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Staff writer

In the wake of internal conflicts like that witnessed in Bosnia, community-based policing methods characteristic of Japan’s “koban” police box system are being introduced in war-torn countries, a police expert representing a Canadian peacekeeping organization said.

“It’s a style of policing we teach to other international police monitors when they come to conflicted environments,” said Graham Muir, an inspector with the Royal Canadian Mounted Police.

Muir was recently in Tokyo with three other Canadian experts to give a training course on modern peacekeeping methods to representative members of the Association of Southeast Asian Nations.

Jointly sponsored by Japan, Canada and Malaysia, the first Asian meeting of its kind also saw participation by some European Union delegates. The course leader is Kenneth Eyre, director of research and development at the Lester B. Pearson Canadian International Peacekeeping Training Center in Ottawa. “The new thinking in rebuilding a war-torn society,” where Eyre said the police force is always destroyed, “is that the Japanese system of community-based policing — the koban system — seems to be ideal and classic to help a society rebuild.”

Muir, who served in Bosnia under the auspices of the U.N. Civilian Police, said that following a conflict, the role of the U.N. force is very active, working in conjunction with the local police. “Community members are looking for a manifest improvement or demonstration that the key institutions are functioning, and functioning well.”

Muir said the success of such missions can be measured through relationships fostered with the people. Usually in such situations, the local police force has traditionally represented state control and not public service, and the community may lack respect for or be fearful of it, Muir explained.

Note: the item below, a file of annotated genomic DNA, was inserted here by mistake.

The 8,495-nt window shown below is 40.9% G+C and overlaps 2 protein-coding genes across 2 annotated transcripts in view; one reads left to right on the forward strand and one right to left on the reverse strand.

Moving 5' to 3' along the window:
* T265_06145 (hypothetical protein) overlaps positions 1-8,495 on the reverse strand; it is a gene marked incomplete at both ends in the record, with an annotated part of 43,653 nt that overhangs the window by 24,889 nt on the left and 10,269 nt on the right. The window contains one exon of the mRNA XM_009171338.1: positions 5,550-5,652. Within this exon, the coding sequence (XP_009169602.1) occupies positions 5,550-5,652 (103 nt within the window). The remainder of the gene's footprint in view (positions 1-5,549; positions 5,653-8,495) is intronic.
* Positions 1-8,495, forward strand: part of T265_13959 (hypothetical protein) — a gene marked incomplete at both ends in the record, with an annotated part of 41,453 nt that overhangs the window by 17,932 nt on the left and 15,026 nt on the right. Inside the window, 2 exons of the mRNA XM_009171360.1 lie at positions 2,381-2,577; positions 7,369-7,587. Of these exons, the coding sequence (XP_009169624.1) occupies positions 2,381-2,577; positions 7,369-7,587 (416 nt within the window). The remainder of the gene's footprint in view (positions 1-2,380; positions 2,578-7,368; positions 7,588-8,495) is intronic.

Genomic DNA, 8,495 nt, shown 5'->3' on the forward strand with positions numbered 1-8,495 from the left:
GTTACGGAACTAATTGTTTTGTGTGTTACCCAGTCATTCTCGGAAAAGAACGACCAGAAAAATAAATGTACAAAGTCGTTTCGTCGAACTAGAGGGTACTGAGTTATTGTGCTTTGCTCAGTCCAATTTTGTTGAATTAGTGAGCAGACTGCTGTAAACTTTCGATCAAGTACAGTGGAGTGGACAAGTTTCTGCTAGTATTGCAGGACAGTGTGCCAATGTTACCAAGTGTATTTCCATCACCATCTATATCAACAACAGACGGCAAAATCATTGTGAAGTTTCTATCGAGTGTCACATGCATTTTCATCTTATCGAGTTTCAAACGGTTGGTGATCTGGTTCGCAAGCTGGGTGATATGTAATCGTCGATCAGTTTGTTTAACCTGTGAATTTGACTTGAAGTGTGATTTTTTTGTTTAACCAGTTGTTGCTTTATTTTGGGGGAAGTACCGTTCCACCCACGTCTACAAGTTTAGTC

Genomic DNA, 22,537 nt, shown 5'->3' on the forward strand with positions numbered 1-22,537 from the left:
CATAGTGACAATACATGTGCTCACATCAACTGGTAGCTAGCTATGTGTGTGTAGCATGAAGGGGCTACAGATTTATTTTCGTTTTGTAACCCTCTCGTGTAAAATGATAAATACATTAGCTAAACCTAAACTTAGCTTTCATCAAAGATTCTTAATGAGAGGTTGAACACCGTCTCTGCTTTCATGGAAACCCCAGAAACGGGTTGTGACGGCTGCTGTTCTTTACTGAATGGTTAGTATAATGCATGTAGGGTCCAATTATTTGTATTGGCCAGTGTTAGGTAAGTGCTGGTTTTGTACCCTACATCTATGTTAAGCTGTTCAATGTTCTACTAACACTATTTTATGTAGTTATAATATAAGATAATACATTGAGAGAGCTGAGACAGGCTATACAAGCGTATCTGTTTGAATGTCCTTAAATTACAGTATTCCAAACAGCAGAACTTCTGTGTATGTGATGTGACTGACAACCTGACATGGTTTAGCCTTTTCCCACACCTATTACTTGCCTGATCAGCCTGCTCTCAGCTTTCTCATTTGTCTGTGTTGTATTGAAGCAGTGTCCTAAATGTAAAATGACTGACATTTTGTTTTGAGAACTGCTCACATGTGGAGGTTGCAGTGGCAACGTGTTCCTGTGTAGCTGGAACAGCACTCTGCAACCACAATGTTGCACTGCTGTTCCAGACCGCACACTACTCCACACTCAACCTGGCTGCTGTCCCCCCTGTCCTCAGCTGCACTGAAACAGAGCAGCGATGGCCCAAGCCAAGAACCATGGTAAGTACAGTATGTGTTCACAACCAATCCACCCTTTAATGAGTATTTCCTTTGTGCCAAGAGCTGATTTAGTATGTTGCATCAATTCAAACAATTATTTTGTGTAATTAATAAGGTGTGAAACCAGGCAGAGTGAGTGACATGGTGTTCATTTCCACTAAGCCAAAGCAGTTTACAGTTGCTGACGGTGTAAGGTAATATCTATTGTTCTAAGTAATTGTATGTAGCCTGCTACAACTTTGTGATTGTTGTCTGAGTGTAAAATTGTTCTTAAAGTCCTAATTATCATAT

However, “the success of such U.N. missions is realized when citizens start coming forward to lodge complaints through the system to help solve problems and even report police abuse with the belief that they will be helped,” Muir said.

Through working with the local police and winning community trust, Muir said, “Good deeds beget good deeds, and if the public comes to accept good behavior as the standard, we can change the expectations of the public.”

In Japan, the public takes for granted that police are easily accessible in every neighborhood, and it is a normal function that they are aware of who they serve on a somewhat personal basis. “This is a more constructive method, especially when it comes to international policing,” Muir said.

But bringing this kind of order to conflict is only a point of departure, Muir said. “If we tinker with the police, we must be able to deal with the judicial system and make the police more effective in the long term by also addressing the courts and correction system. “The hallmark of U.N. Civilian Police is in its close relationship with the community,” Muir said.

Members of the international force are encouraged to live with and learn from those they serve, as well as provide for themselves as much as they can. Because of their closeness to the local people, “civilian police are increasingly valued as the eyes and ears of the mission,” Muir said.

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